Microsoft is also updating its System Center IT management software for Azure use. The new version will allow organizations to establish policies for running Windows Server and Hyper-V virtual machines both in the cloud and on premises. Organizations can use the software to set their policies for backing up and conducting failover operations on large numbers of servers.
The new version of the software will be the first to offer management support for Android and Apple iOS devices, Anderson said. Administrators can manage the settings for features such as VPNs (virtual private networks), logins, wireless settings and other functionality required by the enterprise.
Along with Windows Server 2012 R2, SQL Server 2014 will also have hooks into Azure, Anderson said. SQL Server databases can be backed up to Azure. This new version of the database will be the first to offer in-memory capabilities, developed under the code-name Hekaton.
On the development side, Azure offers some new features for the upcoming Visual Studio 2013 release. For instance, Visual Studio will offer the ability to load test a new application on Azure. "As you are building your application, you can place a heavy load on it, by using Azure," Anderson said.
In addition to the software updates, the company will also announce new services and features in its Windows Azure hosted computing offering. It will offer a preview of Windows Azure BizTalk Services, an online version of Microsoft BizTalk enterprise service bus (ESB). The company has also unveiled new per-minute billing for virtual machines.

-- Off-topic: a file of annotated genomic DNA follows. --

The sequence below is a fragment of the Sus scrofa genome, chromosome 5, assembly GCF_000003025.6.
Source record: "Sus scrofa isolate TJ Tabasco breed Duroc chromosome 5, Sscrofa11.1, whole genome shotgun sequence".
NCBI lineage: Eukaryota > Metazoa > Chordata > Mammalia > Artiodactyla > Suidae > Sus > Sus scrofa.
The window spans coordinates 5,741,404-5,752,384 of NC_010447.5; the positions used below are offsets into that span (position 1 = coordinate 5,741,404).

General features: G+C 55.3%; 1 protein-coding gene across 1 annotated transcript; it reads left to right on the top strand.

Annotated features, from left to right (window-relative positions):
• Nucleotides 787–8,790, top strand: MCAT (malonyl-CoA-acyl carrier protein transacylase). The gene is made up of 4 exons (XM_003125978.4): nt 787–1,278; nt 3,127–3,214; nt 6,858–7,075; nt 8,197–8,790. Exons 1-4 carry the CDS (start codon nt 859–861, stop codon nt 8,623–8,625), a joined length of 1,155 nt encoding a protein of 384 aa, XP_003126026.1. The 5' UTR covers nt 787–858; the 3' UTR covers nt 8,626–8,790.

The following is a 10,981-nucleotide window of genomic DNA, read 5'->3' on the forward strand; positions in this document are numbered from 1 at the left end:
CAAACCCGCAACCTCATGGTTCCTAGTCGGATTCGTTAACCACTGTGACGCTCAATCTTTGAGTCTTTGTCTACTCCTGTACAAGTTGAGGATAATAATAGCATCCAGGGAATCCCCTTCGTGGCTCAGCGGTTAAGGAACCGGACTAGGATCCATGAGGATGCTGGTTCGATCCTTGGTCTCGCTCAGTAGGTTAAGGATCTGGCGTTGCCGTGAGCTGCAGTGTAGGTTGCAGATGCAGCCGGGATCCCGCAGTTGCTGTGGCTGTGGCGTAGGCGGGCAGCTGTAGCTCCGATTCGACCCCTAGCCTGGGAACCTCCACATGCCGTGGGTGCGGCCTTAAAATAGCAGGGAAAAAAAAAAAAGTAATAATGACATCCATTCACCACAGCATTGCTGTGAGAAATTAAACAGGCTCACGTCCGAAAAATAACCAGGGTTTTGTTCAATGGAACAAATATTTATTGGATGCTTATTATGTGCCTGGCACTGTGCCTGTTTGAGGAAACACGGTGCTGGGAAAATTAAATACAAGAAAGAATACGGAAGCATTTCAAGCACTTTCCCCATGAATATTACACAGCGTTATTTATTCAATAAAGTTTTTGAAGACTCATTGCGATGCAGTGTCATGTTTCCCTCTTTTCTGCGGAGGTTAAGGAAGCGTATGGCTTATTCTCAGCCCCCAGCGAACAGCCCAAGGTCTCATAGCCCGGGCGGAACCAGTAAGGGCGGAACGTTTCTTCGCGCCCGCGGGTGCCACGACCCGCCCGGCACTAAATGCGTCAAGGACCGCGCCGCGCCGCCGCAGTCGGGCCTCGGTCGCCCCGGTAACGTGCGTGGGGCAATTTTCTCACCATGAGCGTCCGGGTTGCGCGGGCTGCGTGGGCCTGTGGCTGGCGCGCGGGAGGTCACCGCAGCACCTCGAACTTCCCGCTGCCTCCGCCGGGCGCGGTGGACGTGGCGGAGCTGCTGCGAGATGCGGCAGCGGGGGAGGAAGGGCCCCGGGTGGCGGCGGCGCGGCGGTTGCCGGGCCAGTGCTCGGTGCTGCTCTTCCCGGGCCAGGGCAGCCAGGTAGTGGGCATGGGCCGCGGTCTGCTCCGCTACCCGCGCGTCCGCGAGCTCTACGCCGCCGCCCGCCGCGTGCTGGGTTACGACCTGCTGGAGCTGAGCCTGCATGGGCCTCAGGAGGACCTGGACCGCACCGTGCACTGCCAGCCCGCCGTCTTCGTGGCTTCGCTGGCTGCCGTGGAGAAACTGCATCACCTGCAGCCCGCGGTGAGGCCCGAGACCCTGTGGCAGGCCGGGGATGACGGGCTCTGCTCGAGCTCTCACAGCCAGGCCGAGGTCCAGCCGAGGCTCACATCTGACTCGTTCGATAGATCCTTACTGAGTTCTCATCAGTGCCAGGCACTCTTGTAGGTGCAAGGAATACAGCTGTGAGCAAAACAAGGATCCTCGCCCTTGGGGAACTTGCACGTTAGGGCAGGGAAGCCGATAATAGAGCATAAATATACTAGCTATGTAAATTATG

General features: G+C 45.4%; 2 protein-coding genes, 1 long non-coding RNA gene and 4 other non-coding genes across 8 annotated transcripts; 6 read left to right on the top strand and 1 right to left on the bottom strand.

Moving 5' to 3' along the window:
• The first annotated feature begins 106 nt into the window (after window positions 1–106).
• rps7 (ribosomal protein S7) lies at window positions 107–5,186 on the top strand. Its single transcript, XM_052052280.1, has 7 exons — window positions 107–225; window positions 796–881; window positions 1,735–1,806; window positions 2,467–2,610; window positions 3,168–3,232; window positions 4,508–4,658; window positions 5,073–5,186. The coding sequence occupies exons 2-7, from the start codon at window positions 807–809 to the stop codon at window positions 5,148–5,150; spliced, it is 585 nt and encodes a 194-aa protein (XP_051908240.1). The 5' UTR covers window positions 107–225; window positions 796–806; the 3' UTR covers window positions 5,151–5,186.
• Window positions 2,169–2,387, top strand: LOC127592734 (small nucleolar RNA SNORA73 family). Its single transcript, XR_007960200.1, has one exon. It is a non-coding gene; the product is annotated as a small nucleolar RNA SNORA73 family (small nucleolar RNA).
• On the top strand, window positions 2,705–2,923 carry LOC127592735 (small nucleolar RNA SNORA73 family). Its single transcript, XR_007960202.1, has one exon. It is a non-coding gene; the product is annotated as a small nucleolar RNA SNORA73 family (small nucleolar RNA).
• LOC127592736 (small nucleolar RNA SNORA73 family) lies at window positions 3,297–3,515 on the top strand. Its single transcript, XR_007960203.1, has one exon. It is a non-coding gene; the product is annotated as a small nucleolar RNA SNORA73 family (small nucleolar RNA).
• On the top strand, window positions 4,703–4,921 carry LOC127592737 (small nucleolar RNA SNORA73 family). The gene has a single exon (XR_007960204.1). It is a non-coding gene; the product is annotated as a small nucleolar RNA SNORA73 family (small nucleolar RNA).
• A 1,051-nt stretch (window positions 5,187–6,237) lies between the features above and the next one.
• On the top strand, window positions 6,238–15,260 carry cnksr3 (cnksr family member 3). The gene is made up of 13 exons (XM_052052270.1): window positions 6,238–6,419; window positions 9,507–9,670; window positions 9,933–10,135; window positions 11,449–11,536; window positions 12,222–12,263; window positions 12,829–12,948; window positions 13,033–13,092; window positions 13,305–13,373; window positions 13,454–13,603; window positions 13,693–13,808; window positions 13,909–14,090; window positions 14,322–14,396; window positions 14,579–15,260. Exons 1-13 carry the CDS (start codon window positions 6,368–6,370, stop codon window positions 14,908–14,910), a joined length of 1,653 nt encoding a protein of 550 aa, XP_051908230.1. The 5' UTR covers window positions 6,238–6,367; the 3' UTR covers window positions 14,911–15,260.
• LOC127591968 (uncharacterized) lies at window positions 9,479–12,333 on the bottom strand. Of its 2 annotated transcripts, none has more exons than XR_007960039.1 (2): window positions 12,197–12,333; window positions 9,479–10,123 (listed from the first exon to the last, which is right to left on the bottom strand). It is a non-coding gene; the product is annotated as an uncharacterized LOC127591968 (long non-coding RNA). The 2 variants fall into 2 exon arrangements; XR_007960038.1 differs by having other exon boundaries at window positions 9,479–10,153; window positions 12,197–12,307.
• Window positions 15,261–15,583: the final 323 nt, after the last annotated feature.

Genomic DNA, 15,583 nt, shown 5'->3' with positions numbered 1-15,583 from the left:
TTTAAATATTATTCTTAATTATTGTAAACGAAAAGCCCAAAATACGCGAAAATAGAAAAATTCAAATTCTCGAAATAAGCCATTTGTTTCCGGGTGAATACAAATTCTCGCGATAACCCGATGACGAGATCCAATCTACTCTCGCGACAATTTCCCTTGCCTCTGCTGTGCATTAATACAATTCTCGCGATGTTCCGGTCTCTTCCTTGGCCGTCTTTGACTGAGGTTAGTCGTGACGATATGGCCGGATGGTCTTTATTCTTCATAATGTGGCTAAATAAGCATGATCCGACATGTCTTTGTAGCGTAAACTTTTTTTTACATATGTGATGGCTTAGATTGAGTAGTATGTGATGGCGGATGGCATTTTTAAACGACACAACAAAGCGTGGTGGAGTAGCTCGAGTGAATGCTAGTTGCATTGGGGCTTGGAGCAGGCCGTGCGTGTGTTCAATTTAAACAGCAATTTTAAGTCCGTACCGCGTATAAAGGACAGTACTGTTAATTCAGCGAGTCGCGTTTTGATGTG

The purpose of Microsoft's TechEd is to educate administrators and IT professionals about Microsoft's back office and enterprise software products. During his keynote on Monday, Anderson plans to reveal some adoption statistics for Microsoft's enterprise products.
For instance, Microsoft's server and tools division now is a $19 billion business, and has been growing at 10 percent for the past four quarters. More than 75 percent of enterprise applications now run on Microsoft Windows Server. Anderson touted that the Microsoft Hyper-V hypervisor is growing at "three times that of VMware."
The SQL Server user base is growing 1.7 times as fast as Oracle's flagship database. By Microsoft's calculations, SQL Server is the most widely used database in the world, possessing a 47 percent share of all SQL databases. And System Center sales have been growing as well -- sales were up 35 percent in the last quarter, Anderson said.